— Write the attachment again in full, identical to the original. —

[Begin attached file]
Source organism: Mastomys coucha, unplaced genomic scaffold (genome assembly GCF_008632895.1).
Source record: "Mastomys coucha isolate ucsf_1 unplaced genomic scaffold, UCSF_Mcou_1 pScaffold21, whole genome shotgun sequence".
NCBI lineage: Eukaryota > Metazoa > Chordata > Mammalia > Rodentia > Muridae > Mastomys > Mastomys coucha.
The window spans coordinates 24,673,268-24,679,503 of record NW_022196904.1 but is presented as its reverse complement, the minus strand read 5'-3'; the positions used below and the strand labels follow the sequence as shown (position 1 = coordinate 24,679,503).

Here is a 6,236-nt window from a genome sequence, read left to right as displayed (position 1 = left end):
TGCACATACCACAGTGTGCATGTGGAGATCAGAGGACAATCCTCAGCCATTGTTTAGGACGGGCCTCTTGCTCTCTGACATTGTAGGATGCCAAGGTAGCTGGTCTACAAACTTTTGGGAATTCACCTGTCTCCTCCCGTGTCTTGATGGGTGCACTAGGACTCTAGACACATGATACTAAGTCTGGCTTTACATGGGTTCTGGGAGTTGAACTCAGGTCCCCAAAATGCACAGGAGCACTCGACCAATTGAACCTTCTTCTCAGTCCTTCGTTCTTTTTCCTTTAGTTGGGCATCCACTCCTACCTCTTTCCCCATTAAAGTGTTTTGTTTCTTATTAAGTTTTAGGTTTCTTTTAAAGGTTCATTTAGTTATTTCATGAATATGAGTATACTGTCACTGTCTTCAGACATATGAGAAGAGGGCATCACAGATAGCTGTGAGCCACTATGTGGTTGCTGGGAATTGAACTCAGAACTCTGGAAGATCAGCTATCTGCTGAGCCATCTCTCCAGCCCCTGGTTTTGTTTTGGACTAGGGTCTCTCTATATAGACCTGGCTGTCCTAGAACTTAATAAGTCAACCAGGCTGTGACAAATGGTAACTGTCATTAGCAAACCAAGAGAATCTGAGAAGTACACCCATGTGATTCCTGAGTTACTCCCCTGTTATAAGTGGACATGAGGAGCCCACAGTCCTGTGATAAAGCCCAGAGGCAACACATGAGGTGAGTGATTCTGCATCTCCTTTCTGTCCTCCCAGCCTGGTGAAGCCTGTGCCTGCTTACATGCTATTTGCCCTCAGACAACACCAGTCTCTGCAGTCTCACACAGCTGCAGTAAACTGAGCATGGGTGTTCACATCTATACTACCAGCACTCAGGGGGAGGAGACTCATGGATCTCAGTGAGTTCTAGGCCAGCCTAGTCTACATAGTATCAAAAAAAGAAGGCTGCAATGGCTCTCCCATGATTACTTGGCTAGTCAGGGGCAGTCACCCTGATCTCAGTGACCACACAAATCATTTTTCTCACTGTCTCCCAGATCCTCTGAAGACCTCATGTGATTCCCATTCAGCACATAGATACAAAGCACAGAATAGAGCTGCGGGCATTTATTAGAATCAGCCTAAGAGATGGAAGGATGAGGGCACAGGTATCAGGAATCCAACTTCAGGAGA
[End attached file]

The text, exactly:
Source organism: Mastomys coucha, unplaced genomic scaffold (genome assembly GCF_008632895.1).
Source record: "Mastomys coucha isolate ucsf_1 unplaced genomic scaffold, UCSF_Mcou_1 pScaffold21, whole genome shotgun sequence".
NCBI lineage: Eukaryota > Metazoa > Chordata > Mammalia > Rodentia > Muridae > Mastomys > Mastomys coucha.
The window spans coordinates 24,673,268-24,679,503 of record NW_022196904.1 but is presented as its reverse complement, the minus strand read 5'-3'; the positions used below and the strand labels follow the sequence as shown (position 1 = coordinate 24,679,503).

Here is a 6,236-nt window from a genome sequence, read left to right as displayed (position 1 = left end):
TGCACATACCACAGTGTGCATGTGGAGATCAGAGGACAATCCTCAGCCATTGTTTAGGACGGGCCTCTTGCTCTCTGACATTGTAGGATGCCAAGGTAGCTGGTCTACAAACTTTTGGGAATTCACCTGTCTCCTCCCGTGTCTTGATGGGTGCACTAGGACTCTAGACACATGATACTAAGTCTGGCTTTACATGGGTTCTGGGAGTTGAACTCAGGTCCCCAAAATGCACAGGAGCACTCGACCAATTGAACCTTCTTCTCAGTCCTTCGTTCTTTTTCCTTTAGTTGGGCATCCACTCCTACCTCTTTCCCCATTAAAGTGTTTTGTTTCTTATTAAGTTTTAGGTTTCTTTTAAAGGTTCATTTAGTTATTTCATGAATATGAGTATACTGTCACTGTCTTCAGACATATGAGAAGAGGGCATCACAGATAGCTGTGAGCCACTATGTGGTTGCTGGGAATTGAACTCAGAACTCTGGAAGATCAGCTATCTGCTGAGCCATCTCTCCAGCCCCTGGTTTTGTTTTGGACTAGGGTCTCTCTATATAGACCTGGCTGTCCTAGAACTTAATAAGTCAACCAGGCTGTGACAAATGGTAACTGTCATTAGCAAACCAAGAGAATCTGAGAAGTACACCCATGTGATTCCTGAGTTACTCCCCTGTTATAAGTGGACATGAGGAGCCCACAGTCCTGTGATAAAGCCCAGAGGCAACACATGAGGTGAGTGATTCTGCATCTCCTTTCTGTCCTCCCAGCCTGGTGAAGCCTGTGCCTGCTTACATGCTATTTGCCCTCAGACAACACCAGTCTCTGCAGTCTCACACAGCTGCAGTAAACTGAGCATGGGTGTTCACATCTATACTACCAGCACTCAGGGGGAGGAGACTCATGGATCTCAGTGAGTTCTAGGCCAGCCTAGTCTACATAGTATCAAAAAAAGAAGGCTGCAATGGCTCTCCCATGATTACTTGGCTAGTCAGGGGCAGTCACCCTGATCTCAGTGACCACACAAATCATTTTTCTCACTGTCTCCCAGATCCTCTGAAGACCTCATGTGATTCCCATTCAGCACATAGATACAAAGCACAGAATAGAGCTGCGGGCATTTATTAGAATCAGCCTAAGAGATGGAAGGATGAGGGCACAGGTATCAGGAATCCAACTTCAGGAGA